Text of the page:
Everyone, from cash-strapped Brits agonizing over whether to eat or stay warm, to Volodymyr Zelensky struggling for his nation’s survival, would agree with that. And, as our Political Correspondent Peter Spencer reports, Boris Johnson too is hoping he’s done just about enough to save his skin.
All three existential struggles are heavily intertwined.
The war in Ukraine has ratcheted up energy, food and fuel prices in UK as elsewhere. And Johnson’s not very mini budget is a powerful distraction from his own woes.
But will the multi billion pound package presented by the Chancellor do the trick?
Unlikely, it seems, as far as rail workers are concerned. They’ve already voted overwhelmingly to walk out en masse over jobs, pay and conditions.
And while they’re threatening to bring the country to a standstill, civil servants too are planning industrial action hitting airports, ports, courts and other things we all rely on.
Happy days are here again? Er, not.
Still, the promise of four hundred smackers lopped off all energy bills, plus a six-hundred-and-fifty quid one-off payment to the poorest households is nice. Very nice.
And a very conveniently timed bundle of goodies, coming as it did just hours after the long-awaited booze-up bust-up that threatened to pit Johnson against his party.
‘Doubtful it stood. As two spent swimmers, that do cling together And choke their art.’
That line from Shakespeare’s Scottish Play sums up the stakes for Tory MP’s in the run-up to publication of top mandarin Sue Gray’s partygate report.
Anticipation both of enough of them finally demanding a change of leadership, and/or a disgusted electorate ultimately opting for a change of government.
In the play, Macbeth rides to the rescue in the battle and is hailed a hero. Cue Johnson, hoping, obvs, he won’t share the character’s later comeuppance.
A few more Tory MP’s have now joined the rebel faction, but nowhere near enough to finish him off.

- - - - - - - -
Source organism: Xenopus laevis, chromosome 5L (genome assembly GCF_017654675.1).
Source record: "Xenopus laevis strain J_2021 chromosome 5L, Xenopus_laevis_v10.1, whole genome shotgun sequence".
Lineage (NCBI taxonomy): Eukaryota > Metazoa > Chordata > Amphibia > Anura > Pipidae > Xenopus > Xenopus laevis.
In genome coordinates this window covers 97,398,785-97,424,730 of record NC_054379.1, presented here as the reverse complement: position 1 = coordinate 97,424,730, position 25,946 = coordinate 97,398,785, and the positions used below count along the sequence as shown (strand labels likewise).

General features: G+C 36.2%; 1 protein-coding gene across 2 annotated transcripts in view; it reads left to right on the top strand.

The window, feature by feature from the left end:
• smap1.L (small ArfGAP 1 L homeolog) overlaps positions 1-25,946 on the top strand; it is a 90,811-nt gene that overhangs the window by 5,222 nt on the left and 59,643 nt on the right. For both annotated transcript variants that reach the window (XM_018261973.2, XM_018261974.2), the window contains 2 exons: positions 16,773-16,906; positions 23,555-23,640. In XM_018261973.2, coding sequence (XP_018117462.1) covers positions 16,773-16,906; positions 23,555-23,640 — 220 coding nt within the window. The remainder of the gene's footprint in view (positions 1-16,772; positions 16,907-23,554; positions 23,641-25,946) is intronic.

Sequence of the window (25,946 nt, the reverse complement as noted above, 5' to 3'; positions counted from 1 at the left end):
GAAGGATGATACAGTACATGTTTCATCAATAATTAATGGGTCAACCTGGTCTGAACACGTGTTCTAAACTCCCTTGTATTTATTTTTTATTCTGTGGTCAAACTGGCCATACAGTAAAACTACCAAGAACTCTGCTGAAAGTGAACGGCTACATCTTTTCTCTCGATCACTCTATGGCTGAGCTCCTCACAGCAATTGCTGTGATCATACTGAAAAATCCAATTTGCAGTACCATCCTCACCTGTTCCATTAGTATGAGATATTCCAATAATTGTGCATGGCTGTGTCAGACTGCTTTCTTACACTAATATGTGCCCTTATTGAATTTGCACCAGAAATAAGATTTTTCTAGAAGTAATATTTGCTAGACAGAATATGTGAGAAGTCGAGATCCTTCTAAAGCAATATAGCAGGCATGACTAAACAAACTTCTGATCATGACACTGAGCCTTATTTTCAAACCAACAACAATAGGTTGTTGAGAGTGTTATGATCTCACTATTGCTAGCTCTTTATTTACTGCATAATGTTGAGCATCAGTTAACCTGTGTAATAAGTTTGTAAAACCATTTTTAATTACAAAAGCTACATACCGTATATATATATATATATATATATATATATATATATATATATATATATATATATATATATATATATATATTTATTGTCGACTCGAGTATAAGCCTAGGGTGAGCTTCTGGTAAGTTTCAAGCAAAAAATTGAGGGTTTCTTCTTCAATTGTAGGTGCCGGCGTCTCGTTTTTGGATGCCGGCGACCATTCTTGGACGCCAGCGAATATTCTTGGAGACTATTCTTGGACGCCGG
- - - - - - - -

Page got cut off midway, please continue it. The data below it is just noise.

Of course there was plenty in the dossier to be outraged by. Set out in excruciating and excoriating detail.
The culture, if you can call it that, of people getting slaughtered every week. Being sick, having barneys and being beastly to cleaners and security staff.
All this under the twinkling eye of the C in C. WTF? For Wine Time Friday, read What The .. well, you know.
Folk who couldn’t say goodbye to loved ones in their death throes, because they dutifully obeyed lockdown rules, will never forgive those who flouted them.
But however intense their grief and anger, they represent quite a small proportion of the population.
And however ever so bad the behaviour undoubtedly was in Downing Street, public disgust is blunted by the simple fact of having heard about it so many times.
In parliament the Labour leader did rail furiously at the Tories’ tolerance of Johnson, saying: ‘They set the bar for his conduct lower than a snake’s belly.’
The uncomfortable question is, though, whether the voters too did that, a long time ago. And maybe with the rider: ‘They’re all the same anyway.’
Yes, Labour does still enjoy a healthy lead over the Conservatives, though only one poll suggests they’re in real trouble.
Also, a strikingly telling and arguably depressing insight emerged from a YouGov survey for The Times last week.
Three-quarters of those asked believed Johnson knowingly lied about whether he broke the rules. But four-fifths of them thought he wouldn’t quit anyway.
In a word, then, whatevs.
Has to be said, mind, the high-powered committee of MP’s looking into that very question may decree otherwise.
But even their potential knockout may be averted by a nifty bit of footwork on Johnson’s part.
He’s changed the rule that says telling porkies in parliament is a resigning matter. Hardly in the spirit of Queensberry, that. His critics are understandably enraged.
The punters too will have their say in a couple of by-elections coming up in June. The bookies’ money is on the Conservatives losing both of them.